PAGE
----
It's considered a Noahide prohibition to eat meat taken from a live animal. I often hear this is connected with Bereishith 9:6. However, after I read the verse, it seems to be condemning just meat with blood in it, not meat taken from a living animal. The closest statement I see in the verse is the mention of "life," but it seems to be simply referring to the "blood" as "life." In other words, the verse seems to prohibit meat with blood (called "life") in it, not directly addressing meat taken from a living animal.

Therefore, does the prohibition come primarily from a source other than Bereishith 9:6, or is there something in the verse itself that I'm missing that directly addresses meat taken from a living animal?

1 Answer 1


The prohibition for Jews is usually derived from Deuteronomy 12:23:

רַ֣ק חֲזַ֗ק לְבִלְתִּי֙ אֲכֹ֣ל הַדָּ֔ם כִּ֥י הַדָּ֖ם ה֣וּא הַנָּ֑פֶשׁ וְלֹא־תֹאכַ֥ל הַנֶּ֖פֶשׁ עִם־הַבָּשָֽׂר׃

Only be stedfast in not eating the blood; for the blood is the life; and thou shalt not eat the life with the flesh.

You can see this derivation in the gemara in Ḥullin 101b-102a and in the halakhic midrash Sifrei Devarim Paragraph 76, as well as commentaries on the verse in Deuteronomy (eg. Rashi) and the codes (eg. Tur YD 62).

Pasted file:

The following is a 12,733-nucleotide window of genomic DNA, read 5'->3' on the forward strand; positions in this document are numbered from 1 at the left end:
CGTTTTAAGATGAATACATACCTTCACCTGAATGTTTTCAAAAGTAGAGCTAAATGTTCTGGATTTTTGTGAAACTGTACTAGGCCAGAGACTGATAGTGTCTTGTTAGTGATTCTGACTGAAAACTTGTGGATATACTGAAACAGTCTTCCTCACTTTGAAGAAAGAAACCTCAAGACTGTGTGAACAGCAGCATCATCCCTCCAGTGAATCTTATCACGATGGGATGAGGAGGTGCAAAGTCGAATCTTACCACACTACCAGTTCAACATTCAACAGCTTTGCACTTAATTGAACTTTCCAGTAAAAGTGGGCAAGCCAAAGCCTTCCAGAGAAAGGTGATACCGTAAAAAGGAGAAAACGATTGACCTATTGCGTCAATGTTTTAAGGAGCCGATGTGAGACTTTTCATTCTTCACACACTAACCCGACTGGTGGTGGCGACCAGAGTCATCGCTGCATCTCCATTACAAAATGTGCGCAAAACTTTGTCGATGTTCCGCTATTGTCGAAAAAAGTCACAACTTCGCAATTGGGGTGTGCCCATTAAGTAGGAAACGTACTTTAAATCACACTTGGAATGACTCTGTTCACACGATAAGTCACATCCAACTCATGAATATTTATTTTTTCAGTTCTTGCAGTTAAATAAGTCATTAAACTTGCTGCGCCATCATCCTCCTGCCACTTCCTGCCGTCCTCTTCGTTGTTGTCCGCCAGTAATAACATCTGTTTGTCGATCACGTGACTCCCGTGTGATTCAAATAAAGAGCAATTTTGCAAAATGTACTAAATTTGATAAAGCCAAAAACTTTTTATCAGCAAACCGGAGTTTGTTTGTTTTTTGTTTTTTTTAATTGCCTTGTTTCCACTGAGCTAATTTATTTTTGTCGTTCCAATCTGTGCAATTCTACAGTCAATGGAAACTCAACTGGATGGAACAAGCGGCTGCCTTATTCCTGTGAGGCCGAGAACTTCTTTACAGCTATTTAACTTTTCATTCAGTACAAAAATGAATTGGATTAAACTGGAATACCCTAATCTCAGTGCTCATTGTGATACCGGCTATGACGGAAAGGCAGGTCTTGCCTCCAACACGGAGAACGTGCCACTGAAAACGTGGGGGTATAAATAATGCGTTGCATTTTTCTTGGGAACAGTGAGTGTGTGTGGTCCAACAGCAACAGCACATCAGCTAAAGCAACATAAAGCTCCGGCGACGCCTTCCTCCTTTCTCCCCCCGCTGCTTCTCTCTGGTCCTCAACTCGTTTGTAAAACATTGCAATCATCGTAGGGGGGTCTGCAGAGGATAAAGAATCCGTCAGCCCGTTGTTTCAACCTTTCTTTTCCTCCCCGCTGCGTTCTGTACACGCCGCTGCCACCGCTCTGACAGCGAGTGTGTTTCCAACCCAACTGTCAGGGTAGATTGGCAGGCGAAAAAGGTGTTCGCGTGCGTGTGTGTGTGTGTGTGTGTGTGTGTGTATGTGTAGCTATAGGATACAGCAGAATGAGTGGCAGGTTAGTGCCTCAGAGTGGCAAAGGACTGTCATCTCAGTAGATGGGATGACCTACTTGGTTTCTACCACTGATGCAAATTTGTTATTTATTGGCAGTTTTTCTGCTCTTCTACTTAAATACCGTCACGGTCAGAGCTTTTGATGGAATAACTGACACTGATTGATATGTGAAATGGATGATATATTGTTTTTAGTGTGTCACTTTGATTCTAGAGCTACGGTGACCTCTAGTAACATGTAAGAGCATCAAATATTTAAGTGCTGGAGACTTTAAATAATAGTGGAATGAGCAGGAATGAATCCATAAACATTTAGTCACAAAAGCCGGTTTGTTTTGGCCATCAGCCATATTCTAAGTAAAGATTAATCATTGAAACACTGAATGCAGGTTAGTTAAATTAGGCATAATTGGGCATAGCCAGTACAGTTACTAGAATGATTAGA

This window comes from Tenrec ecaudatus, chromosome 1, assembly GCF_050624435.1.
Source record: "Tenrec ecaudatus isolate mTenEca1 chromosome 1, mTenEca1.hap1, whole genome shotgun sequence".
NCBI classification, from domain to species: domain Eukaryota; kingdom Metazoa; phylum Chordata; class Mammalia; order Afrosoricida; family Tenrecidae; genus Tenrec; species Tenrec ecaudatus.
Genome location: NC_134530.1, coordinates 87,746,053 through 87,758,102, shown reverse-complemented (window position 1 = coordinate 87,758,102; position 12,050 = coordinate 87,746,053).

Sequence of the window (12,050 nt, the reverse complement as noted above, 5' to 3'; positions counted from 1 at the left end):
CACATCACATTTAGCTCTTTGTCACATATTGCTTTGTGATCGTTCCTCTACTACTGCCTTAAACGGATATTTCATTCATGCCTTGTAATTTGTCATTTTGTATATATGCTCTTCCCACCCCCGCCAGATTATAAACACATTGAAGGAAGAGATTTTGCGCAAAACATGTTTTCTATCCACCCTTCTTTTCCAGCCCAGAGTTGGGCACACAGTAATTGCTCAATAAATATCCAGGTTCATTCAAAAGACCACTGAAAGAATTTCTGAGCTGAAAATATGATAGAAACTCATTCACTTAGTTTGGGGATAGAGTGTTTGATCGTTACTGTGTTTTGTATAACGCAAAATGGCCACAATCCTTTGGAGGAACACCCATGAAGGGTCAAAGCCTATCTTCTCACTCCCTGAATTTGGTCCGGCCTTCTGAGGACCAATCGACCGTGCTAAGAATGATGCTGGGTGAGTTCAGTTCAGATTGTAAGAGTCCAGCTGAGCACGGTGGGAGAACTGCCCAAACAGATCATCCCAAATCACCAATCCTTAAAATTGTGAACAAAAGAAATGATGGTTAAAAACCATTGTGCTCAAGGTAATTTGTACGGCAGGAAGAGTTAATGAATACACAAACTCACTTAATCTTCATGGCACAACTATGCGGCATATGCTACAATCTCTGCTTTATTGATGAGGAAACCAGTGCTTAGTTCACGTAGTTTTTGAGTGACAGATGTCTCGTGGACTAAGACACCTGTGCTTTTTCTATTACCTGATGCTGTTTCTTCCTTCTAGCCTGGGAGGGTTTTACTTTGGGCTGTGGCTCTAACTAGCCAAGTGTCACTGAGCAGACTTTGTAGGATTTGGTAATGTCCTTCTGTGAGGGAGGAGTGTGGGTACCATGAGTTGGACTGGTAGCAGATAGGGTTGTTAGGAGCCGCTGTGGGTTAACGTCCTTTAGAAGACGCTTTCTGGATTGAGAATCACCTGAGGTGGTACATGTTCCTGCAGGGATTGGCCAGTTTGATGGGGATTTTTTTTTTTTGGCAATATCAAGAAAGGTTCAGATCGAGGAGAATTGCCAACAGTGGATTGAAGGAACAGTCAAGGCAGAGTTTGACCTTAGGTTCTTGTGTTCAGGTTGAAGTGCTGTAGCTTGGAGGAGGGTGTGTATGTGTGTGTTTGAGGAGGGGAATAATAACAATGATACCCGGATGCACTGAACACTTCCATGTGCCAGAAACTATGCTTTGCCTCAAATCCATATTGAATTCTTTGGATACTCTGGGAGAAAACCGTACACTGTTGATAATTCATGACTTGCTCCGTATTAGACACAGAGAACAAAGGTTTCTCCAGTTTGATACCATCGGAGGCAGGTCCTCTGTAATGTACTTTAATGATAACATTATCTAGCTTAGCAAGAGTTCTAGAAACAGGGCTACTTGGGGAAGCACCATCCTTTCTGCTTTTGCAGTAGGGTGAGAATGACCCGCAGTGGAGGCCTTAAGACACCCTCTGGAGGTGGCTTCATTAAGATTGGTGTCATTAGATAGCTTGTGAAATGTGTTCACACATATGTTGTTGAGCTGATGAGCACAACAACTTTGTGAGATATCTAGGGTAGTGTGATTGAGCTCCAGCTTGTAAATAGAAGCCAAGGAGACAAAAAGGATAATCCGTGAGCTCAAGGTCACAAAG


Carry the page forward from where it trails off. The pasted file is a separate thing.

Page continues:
For non-Jews, the gemara in Sanhedrin 56b derives it from Genesis 2:16:

וַיְצַו֙ יְהֹוָ֣ה אֱלֹהִ֔ים עַל־הָֽאָדָ֖ם לֵאמֹ֑ר מִכֹּ֥ל עֵֽץ־הַגָּ֖ן אָכֹ֥ל תֹּאכֵֽל׃

And the LORD God commanded the man, saying: ‘Of every tree of the garden thou mayest freely eat.

The gemara says that this means that fruit is permitted, "but not a limb from a living animal (ולא אבר מן החי)". There is another opinion there (on 57a and 59a) that derives it from Genesis 9:4, as you state in your question. To explain this derivation, Ramban writes:

אך בשר בנפשו שהיא דמו לא תאכלו כי נפש כל בשר דמו הוא

But living flesh — [and by life we mean] its blood — you shall not eat. Because the life of all flesh is its blood [quote from Leviticus 17:14].

He explains that the blood is an aside expressing what its lifeforce is, but the main point is that if the flesh is living (ie. it was connected to a live animal), it cannot be eaten.

Obviously, this verse can be understood in other ways (as you've demonstrated in your question), but this is the way the gemara wants to take it.

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    These are sources for the prohibition for Jews. Seems to me the OP was asking about the prohibition for gentiles
    – Double AA
    Commented Apr 21, 2022 at 22:13
  • Thanks for the answer. Perhaps Deuteronomy 12:23 could be a commentary on Bereishith 9:6. In both cases, is the meaning that it's actually the blood that makes the meat forbidden? While the word life appears in both verses, are they saying that the blood is the life, meaning that as long as you drain the blood, you've drained the life out of the meat, and now the meat would be fit for consumption?
    – The Editor
    Commented Apr 21, 2022 at 22:19

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